A Dugong is a large marine mammal that can be found in tropical and subtropical waters around the world. They are relatives of manatees and can weigh up to 1,300 pounds. Dugongs are herbivores, meaning they eat mostly plants, and they use their sharp incisors to tear seaweed from rocks below the water’s surface.
Dugongs have a difficult time breeding in captivity, so there is still much to learn about their reproductive habits. What is known is that the mothers nurse their calves for two years, and the calves stay with their mothers for about four years.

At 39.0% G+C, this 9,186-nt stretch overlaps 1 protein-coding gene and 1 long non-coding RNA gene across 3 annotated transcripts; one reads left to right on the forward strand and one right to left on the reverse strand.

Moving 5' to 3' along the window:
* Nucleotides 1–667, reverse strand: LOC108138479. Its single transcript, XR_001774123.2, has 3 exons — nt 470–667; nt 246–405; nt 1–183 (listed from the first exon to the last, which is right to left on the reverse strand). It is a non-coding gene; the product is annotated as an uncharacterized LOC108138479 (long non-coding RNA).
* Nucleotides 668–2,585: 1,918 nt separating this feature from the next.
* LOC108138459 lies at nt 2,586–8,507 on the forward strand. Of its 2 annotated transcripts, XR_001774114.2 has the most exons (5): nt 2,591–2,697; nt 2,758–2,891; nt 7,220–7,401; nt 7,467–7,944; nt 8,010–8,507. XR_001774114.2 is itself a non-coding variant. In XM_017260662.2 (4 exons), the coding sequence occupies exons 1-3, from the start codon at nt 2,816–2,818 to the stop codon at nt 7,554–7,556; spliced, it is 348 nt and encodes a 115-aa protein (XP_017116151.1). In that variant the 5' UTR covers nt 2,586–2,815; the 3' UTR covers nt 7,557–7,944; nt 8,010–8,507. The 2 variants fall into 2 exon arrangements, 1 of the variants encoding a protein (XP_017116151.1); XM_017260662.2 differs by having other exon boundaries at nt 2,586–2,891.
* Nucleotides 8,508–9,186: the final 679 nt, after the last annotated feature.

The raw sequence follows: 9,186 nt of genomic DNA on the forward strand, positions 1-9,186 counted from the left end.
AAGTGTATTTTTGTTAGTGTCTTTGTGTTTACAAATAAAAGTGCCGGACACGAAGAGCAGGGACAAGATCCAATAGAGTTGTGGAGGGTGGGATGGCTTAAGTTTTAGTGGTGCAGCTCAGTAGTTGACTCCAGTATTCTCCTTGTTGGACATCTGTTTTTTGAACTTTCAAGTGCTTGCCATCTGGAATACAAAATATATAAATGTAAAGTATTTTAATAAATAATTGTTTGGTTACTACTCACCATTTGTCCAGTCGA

Dugongs are listed as a “vulnerable” species by the IUCN because of hunting, accidental catches in fishing gear, and habitat loss. However, they are not currently considered to be at risk of extinction.
Despite their vulnerability, dugongs are gentle giants that provide an important service to the marine ecosystem. They help keep seaweed populations in check, which in turn helps to maintain the health of coral reefs. Dugongs are also tourist attractions, and people who see them in the wild often describe them as being “magical” creatures.